Drug-eluting stents versus coronary artery bypass grafting in diabetic patients with multi-vessel disease: a meta-analysis

Ju Yong Lim, Salil V Deo, Wook Sung Kim, Salah E Altarabsheh, Patricia J Erwin, Soon J Park
Heart, Lung & Circulation 2014, 23 (8): 717-25

BACKGROUND: Data comparing long-term results after percutaneous intervention with drug-eluting stents (DES/PCI) and coronary artery grafting (CABG) in diabetic patients (pts) with multi-vessel disease is conflicting. We have conducted a systematic review and meta-analysis to help answer this issue.

METHODS: MEDLINE, WoS, and Scopus were systematically analysed to yield observational studies (OBS) or randomised controlled trials (RCT) fulfilling search criteria. Odds ratio (OR) for studied end-points were obtained with inverse variance random effects analysis. Results are presented with 95% confidence intervals with significance at p<0.05.

RESULTS: A total of 14 studies (5 RCT; 9 OBS) including more than 5000 pts were selected for review. Early/30-day was lower in the DES/PCI cohort [OR 0.49(0.27, 0.88); p=0.02; I(2)=0%]. Post-procedural stroke was higher in the CABG (1.8%) cohort compared to DES/PCI (0.17%; p<0.01). A pooled analysis of RCT demonstrated that stroke rate was similar in both cohorts at the end of one year [OR 0.84(0.19, 3.74); p=0.82; I(2) =67%]. During a follow-up of three to five years, repeat intervention was much higher in the DES/PCI cohort [OR 3.02(2.13, 4.28; p<0.01]. The odds of suffering an adverse cardiovascular /cerebrovascular event were 1.71 (1.27, 2.3) times higher in the DES/PCI cohort compared to CABG.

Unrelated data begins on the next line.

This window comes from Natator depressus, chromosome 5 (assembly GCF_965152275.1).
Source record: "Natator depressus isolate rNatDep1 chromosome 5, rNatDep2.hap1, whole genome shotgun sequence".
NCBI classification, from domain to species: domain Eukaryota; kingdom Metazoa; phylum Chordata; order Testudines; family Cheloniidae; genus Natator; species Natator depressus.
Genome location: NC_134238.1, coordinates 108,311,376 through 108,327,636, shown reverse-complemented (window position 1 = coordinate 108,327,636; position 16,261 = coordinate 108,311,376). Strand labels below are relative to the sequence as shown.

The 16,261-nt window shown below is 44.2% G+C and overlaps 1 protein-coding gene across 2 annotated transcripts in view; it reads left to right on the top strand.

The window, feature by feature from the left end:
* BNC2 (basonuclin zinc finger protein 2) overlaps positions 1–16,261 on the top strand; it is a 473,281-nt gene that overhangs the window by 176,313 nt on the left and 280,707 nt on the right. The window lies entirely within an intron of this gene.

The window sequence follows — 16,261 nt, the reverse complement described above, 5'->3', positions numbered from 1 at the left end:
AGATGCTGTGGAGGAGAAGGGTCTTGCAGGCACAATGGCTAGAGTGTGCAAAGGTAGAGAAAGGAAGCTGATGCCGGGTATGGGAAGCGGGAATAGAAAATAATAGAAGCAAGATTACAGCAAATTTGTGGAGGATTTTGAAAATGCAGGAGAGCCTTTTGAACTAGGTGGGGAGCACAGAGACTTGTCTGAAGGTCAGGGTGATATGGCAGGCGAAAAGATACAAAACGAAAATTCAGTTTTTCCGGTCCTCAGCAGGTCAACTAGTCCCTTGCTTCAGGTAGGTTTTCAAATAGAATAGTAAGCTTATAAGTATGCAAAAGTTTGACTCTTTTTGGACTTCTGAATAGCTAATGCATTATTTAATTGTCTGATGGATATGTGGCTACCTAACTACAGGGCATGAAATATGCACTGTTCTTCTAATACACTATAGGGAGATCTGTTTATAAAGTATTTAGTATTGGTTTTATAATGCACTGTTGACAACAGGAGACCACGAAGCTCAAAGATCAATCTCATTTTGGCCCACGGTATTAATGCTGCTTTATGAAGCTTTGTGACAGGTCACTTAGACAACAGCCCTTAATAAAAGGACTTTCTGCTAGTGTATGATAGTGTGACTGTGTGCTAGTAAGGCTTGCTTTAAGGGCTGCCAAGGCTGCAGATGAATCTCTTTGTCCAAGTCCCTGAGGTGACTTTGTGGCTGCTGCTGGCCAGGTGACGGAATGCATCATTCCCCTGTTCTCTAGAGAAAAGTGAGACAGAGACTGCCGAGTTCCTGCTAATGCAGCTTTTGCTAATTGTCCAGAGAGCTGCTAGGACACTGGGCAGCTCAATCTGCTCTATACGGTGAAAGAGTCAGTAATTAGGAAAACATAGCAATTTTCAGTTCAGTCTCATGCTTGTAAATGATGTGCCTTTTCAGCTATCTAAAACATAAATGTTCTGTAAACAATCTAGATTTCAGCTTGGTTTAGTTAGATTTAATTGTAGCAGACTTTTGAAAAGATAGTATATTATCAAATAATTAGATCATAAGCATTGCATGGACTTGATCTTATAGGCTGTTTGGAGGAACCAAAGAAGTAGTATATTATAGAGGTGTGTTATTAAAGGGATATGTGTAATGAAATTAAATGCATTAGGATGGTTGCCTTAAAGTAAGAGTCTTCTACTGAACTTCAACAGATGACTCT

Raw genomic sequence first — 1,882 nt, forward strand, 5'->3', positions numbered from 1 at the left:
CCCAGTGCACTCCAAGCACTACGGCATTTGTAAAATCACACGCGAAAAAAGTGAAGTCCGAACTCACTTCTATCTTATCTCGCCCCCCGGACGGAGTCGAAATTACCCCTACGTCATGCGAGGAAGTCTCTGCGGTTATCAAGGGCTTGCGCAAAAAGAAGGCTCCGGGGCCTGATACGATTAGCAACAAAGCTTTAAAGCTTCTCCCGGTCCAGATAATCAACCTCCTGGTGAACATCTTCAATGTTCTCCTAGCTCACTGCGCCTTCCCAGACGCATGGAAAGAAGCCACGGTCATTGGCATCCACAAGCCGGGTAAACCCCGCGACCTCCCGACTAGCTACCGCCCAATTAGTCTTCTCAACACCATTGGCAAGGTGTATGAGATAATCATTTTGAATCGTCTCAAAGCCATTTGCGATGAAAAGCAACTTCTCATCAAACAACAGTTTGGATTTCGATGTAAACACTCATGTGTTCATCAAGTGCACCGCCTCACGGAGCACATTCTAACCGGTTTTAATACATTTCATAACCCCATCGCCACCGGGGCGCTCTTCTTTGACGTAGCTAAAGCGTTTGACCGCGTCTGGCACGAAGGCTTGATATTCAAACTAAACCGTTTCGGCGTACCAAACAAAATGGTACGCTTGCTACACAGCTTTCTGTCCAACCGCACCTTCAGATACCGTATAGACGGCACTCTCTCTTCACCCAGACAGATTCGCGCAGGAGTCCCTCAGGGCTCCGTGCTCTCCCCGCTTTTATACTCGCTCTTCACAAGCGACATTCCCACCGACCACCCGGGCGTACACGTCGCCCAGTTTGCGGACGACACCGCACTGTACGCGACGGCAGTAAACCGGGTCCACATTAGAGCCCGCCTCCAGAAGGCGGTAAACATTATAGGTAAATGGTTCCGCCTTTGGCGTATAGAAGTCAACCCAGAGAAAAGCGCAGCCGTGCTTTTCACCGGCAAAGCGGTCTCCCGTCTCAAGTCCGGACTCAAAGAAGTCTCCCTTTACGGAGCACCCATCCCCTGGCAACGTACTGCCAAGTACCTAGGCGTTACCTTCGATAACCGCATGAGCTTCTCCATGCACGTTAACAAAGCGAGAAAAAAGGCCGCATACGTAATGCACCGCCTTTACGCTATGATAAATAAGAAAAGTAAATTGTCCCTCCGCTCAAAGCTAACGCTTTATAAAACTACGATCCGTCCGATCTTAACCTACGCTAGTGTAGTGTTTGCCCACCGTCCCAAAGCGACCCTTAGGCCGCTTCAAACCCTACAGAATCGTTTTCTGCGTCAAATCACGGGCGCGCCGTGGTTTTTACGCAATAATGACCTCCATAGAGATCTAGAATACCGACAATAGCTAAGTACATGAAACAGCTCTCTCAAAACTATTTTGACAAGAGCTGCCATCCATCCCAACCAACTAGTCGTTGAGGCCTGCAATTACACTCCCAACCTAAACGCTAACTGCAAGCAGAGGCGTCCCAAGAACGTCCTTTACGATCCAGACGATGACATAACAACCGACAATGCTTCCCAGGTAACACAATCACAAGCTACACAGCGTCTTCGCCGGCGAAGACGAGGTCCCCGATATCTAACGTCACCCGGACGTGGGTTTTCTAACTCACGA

CONCLUSION: In diabetic patients with multivessel disease, early mortality is lower in the DES/PCI cohort. While peri-procedural stroke rates are lower with PCI, they are, however, comparable at the end of one year. Use of drug-eluting stents leads to a higher rate of re-intervention and major cardiovascular/cerebrovascular events at three to five years.

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